|Values are valid only on day of printing.|
Evaluating patients suspected of having rheumatoid arthritis (RA)
Differentiating RA from other connective tissue diseases that may present with arthritis
Rheumatoid arthritis (RA) is a systemic autoimmune disease characterized by chronic joint inflammation that ultimately leads to joint destruction. RA affects approximately 1% of the world's population. The diagnosis of RA is established primarily on clinical criteria and serologic findings. Historically, rheumatoid factor (RF), which is an antibody specific for the Fc portion of human IgG, has been considered a marker for RA. RF is, in fact, one of the diagnostic criteria for RA that was established by the American College of Rheumatology.(1) Although 50% to 90% of patients with RA are RF-positive, the specificity of the RF test is known to be relatively poor. RF is found in many patients with other autoimmune diseases, infectious diseases and some healthy individuals. Consequently, a search for better diagnostic markers, with improved specificity for RA, ensued. Antiperinuclear factor (APF) and antikeratin antibodies (AKA), identified by immunofluorescence, were found to have a specificity of close to 90% for RA, but testing for these autoantibodies has never become popular. It was subsequently determined that APF and AKA react with the same antigen, specifically a citrullinated form of filaggrin (citrulline is an unusual amino acid formed by posttranslational modification of arginine residues by the enzyme peptidyl arginine deaminase).(2) Recombinant filaggrin fragments, after enzymatic deamination in vitro, react with autoantibodies in RA sera. Synthetic cyclic citrullinated peptide (CCP) variants also react with anti-filaggrin autoantibodies and serve as the substrate for detecting anti-CCP antibodies serologically. Most studies of anti-CCP antibodies demonstrated that these autoantibodies have much improved specificity for RA compared to RF.(3)
See Connective Tissue Diseases Cascade (CTDC) in Special Instructions; also see Optimized Laboratory Testing for Connective Tissue Diseases in Primary Care: The Mayo Connective Tissue Diseases Cascade in Publications.
<20.0 U (negative)
20.0-39.9 U (weak positive)
40.0-59.9 U (positive)
> or =60.0 U (strong positive)
Reference values apply to all ages.
A positive result for cyclic citrullinated peptide (CCP) antibodies indicates a high likelihood of rheumatoid arthritis (RA).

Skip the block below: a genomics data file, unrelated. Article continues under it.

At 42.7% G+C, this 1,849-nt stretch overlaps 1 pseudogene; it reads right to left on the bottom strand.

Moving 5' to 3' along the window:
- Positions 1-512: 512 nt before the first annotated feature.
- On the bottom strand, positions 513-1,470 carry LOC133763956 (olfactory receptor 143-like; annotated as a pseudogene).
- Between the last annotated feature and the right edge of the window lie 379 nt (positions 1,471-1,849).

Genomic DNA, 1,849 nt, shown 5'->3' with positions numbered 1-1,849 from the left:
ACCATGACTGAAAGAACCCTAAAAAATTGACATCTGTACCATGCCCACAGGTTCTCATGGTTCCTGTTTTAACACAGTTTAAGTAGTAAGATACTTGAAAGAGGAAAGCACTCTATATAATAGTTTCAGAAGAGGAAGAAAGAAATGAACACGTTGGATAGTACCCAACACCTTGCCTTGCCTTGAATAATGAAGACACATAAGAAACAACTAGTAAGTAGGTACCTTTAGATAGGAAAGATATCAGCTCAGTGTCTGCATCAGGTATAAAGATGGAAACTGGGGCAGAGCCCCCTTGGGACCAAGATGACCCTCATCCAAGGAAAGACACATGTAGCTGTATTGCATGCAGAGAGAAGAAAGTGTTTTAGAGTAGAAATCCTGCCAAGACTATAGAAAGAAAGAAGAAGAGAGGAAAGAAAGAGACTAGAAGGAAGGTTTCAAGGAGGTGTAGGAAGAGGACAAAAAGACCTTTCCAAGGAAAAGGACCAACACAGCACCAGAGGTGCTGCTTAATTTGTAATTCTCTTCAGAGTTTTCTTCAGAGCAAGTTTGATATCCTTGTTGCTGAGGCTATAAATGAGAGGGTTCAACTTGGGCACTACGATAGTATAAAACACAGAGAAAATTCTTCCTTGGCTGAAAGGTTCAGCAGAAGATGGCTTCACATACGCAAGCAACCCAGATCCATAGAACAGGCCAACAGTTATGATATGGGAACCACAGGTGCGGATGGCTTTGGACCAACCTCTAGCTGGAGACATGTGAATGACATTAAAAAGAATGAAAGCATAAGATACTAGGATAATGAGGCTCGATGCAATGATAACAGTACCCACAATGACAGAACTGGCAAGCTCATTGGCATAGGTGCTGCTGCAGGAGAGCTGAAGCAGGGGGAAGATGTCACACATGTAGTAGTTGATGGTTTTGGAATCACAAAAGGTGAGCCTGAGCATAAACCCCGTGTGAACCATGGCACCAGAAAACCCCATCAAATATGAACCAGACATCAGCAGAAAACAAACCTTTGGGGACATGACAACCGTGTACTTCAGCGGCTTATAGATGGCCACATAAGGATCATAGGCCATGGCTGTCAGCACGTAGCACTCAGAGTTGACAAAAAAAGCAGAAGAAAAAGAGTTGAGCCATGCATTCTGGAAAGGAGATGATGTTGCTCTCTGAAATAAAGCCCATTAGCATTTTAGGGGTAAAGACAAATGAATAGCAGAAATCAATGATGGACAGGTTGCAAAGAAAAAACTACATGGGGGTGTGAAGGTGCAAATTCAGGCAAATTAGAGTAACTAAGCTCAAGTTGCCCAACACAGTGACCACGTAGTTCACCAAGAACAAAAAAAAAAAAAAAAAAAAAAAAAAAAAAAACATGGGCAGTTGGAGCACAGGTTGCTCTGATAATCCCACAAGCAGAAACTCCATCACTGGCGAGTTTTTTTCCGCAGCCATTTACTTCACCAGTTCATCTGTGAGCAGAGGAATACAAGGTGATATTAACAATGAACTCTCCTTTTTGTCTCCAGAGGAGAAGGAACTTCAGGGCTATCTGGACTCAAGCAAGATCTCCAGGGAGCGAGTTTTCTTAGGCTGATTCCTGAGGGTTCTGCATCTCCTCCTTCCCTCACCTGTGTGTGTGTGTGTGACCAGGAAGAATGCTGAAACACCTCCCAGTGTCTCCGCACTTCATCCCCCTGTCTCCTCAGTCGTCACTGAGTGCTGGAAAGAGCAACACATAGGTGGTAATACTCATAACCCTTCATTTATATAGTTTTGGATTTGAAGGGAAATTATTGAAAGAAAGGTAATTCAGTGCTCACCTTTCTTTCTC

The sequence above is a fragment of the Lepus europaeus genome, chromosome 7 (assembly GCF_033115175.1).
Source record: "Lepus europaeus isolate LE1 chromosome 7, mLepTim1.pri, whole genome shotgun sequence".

A Mayo prospective clinical evaluation of the CCP antibody test showed a diagnostic sensitivity for RA of 78% with fewer than 5% false positive results in healthy controls (see Cautions). CCP antibodies have also been reported in approximately 40% of seronegative RA patients, and, like rheumatoid factor (RF), a positive CCP antibody result indicates an increased likelihood of erosive disease in patients with RA.
High levels of CCP antibodies may be useful to identify patients with aggressive disease, but further studies are needed to document this association. The level of CCP antibodies may also correlate with disease activity in RA, but further studies are needed to document this clinical application.
Positive results for cyclic citrullinated peptide (CCP) antibodies may occur in some patients with systemic lupus erythematosus or other autoimmune, connective tissue diseases. In the Mayo study mentioned above, the false-positive rate in this subgroup was approximately 10%.
Antirheumatic therapy should not be initiated based solely on a positive test for CCP antibodies, and changes in treatment should not be based upon the levels of CCP antibodies.
1. Banal F, Dougados M, Combescure C, Gossec L: Sensitivity and specificity of the American College of Rheumatology 1987 criteria for the diagnosis of rheumatoid arthritis according to disease duration: a systemic literature review and meta-analysis. Ann Rheum Dis 2009 July;68:1184-1191
2. Schellekens GA, Visser H, De Jong BA, et al: The diagnostic properties of rheumatoid arthritis antibodies recognizing a cyclic citrullinated peptide. Arthritis Rheum 2000 Jan;43(1):155-163
3. Visser H, le Cessie S, Vos, K, et al: How to diagnose rheumatoid arthritis early: a prediction model for persistent (erosive) arthritis. Arthritis Rheum 2002 Feb;46(2):357-365